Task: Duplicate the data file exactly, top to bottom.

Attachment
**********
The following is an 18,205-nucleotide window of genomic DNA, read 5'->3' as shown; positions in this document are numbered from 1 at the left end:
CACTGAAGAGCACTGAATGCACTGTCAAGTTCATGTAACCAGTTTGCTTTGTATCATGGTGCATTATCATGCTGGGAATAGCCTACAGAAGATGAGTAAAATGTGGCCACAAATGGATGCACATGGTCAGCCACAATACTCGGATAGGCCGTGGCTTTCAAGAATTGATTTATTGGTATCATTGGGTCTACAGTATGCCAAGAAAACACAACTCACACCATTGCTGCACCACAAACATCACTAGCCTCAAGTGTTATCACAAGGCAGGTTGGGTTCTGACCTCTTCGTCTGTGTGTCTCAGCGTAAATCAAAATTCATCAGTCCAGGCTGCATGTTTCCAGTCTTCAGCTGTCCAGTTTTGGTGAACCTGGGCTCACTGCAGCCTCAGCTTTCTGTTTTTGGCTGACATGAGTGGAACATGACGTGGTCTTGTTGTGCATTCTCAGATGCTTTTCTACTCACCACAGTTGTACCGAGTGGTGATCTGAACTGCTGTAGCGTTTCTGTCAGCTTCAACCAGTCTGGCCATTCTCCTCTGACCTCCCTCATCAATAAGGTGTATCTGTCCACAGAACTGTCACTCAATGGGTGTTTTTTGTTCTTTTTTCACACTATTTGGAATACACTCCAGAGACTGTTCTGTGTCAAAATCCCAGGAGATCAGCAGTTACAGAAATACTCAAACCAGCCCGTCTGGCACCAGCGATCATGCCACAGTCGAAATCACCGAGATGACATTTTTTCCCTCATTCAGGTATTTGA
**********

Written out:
The following is an 18,205-nucleotide window of genomic DNA, read 5'->3' as shown; positions in this document are numbered from 1 at the left end:
CACTGAAGAGCACTGAATGCACTGTCAAGTTCATGTAACCAGTTTGCTTTGTATCATGGTGCATTATCATGCTGGGAATAGCCTACAGAAGATGAGTAAAATGTGGCCACAAATGGATGCACATGGTCAGCCACAATACTCGGATAGGCCGTGGCTTTCAAGAATTGATTTATTGGTATCATTGGGTCTACAGTATGCCAAGAAAACACAACTCACACCATTGCTGCACCACAAACATCACTAGCCTCAAGTGTTATCACAAGGCAGGTTGGGTTCTGACCTCTTCGTCTGTGTGTCTCAGCGTAAATCAAAATTCATCAGTCCAGGCTGCATGTTTCCAGTCTTCAGCTGTCCAGTTTTGGTGAACCTGGGCTCACTGCAGCCTCAGCTTTCTGTTTTTGGCTGACATGAGTGGAACATGACGTGGTCTTGTTGTGCATTCTCAGATGCTTTTCTACTCACCACAGTTGTACCGAGTGGTGATCTGAACTGCTGTAGCGTTTCTGTCAGCTTCAACCAGTCTGGCCATTCTCCTCTGACCTCCCTCATCAATAAGGTGTATCTGTCCACAGAACTGTCACTCAATGGGTGTTTTTTGTTCTTTTTTCACACTATTTGGAATACACTCCAGAGACTGTTCTGTGTCAAAATCCCAGGAGATCAGCAGTTACAGAAATACTCAAACCAGCCCGTCTGGCACCAGCGATCATGCCACAGTCGAAATCACCGAGATGACATTTTTTCCCTCATTCAGGTATTTGA